Does the Pope's resignation matter to non-Catholics?

Like it or not, believe in it or not, Catholicism retains influence on our culture, our politics and our lives. Photo: Associated Press

WASHINGTON, D.C., February 24, 2013 — Almost two weeks after he announced it, news pages and Facebook feeds are still abuzz with Pope Benedict’s resignation. The world’s 1.3 billion Catholics received this news with a range of reactions, asking such questions as: Is the pope still infallible after retirement? What will happen to Cardinal Ratzinger? Who will the new pope be and what does that mean for my church?

We may regard this news with fascination, as the thick velvet curtain of the world’s third-wealthiest institution (after Harvard University and Microsoft) is briefly drawn aside, but does it matter to us if we aren’t Catholic? The Vatican is a fascinating, complex, opulent institution shrouded in historical secrets and arcane traditions. But do its political developments touch the lives of non-Catholics? Is the pope a mere figurehead, a politically impotent fashion plate like the British royal family, or is the papacy relevant beyond the Vatican’s shadow? Is this news really significant for non-Catholics beyond its entertainment value?

Consider the tenure of the last pope, John Paul II. John Paul’s star rose during a global media explosion. From the dawn of his papacy, the world saw the development of the Internet and cheaper, more efficient global transit. These two factors enabled the Pope to reach his followers in a personal, immediate way, becoming a central figure in their lives, and becoming visible to the world at large.

This visibility sparked many conversations about the relevance of religion in the modern age, especially when the institution at the center is riddled with such grandiose and enigmatic aesthetics as the Vatican. It raised awareness about the impact of religion on social policy concerning contraception, women’s rights, abortion, and LGBT civil rights.

Confronted with the spiritual and moral policies of the institution, non-Catholics became more literate on these matters for themselves, identifying with or taking offense at Vatican screeds on human bodies, human relationships, and human purpose.

Our vernacular shifted: Once the purview of Catholic in-jokers, now we all wisecrack about the “Popemobile,” red pontifical Prada slippers, and the amazing array of hats seen at any given Vatican gathering. Ribbing aside, the Vatican’s high visibility raises questions among all types of religious and seculars alike about religious politics and loyalty, and the meaning of faith, ritual, and religious hierarchies.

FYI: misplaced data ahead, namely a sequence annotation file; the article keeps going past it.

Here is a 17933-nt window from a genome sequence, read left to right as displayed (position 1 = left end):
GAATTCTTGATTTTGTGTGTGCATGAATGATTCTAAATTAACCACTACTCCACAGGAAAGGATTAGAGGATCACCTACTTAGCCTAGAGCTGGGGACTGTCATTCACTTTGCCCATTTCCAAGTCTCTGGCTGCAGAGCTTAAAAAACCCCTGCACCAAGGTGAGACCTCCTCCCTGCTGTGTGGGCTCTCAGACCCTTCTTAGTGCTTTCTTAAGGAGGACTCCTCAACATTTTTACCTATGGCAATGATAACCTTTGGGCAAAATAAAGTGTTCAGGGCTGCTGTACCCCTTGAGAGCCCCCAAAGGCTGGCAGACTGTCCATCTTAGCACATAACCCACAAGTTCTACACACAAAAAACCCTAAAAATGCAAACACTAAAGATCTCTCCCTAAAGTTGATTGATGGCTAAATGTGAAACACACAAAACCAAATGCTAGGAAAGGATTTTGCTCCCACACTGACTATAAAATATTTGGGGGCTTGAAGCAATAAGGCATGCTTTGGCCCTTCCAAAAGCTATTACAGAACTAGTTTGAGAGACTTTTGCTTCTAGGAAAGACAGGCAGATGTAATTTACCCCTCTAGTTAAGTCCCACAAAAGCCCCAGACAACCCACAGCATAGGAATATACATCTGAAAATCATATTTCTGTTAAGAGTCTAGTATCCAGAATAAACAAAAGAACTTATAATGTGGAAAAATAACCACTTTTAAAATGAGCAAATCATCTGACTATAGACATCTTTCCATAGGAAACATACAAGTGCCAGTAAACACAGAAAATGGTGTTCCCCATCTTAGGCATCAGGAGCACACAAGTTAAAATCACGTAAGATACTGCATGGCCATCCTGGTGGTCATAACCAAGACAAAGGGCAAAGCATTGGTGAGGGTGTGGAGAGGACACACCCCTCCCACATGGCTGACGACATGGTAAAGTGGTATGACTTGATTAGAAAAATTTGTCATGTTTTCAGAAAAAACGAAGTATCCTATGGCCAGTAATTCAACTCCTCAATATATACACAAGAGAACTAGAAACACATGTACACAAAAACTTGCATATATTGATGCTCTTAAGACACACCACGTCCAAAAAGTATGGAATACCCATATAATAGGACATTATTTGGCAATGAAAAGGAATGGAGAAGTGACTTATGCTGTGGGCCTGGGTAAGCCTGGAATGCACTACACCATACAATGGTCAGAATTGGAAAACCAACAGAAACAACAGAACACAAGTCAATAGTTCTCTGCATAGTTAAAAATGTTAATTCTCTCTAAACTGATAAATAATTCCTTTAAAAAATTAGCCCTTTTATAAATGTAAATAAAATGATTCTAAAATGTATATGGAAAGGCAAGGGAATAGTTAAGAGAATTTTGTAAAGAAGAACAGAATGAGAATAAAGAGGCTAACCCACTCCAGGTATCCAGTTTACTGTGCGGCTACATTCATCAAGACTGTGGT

John Paul’s visibility was a factor in Europe’s political realignment. The election of a Polish Pope pushed the aegis of the Catholic Church into Eastern Europe. John Paul’s enormous prestige in Poland and abroad lent support and legitimacy to the Solidarity movement as it challenged Communist rule in Soviet-dominated Poland, and eventually to anti-Communist uprisings throughout Eastern Europe.

His fluency in eight languages - and his use of those languages during his constant globetrotting - increased the sense of a global Catholic community. His outreach to Muslims and Jews - John Paul II was the first Pope to visit the Western Wall or Rome’s central synagogue, and he officially recognized anti-Semitism as a sin, apologizing for Holocaust-era Catholic silence - created a popular impression that the Christian ecumenism of Vatican 2 had expanded to encompass interreligious tolerance.

John Paul II, the CEO of Catholicism Inc., restructured his curia (something like the Vatican’s board of directors) from an Italian clique into a multicultural, international administration. This was all good stuff.

Of course, there was plenty that John Paul II didn’t do: advance the status of women, homosexuals or children, duly punish clerical pedophiles, or reassess expired and deleterious policies on contraception. These omissions planted a seed in the newly heightened popular consciousness that the Vatican was not in touch with modern standards for human dignity and freedom.

Perhaps the Vatican was out of touch; exhortations about the importance of large, faithful families came from Rome even though the Italian birth rate is the lowest among the developed nations. Perhaps the Vatican was a little behind the times; this made sense, considering 2,000 years dragging on its books, not to mention professed higher allegiances and otherworldly concerns. The problem was that we doubted that the concerns of the Vatican translated into a truly heavenly kingdom or allegiances for all people.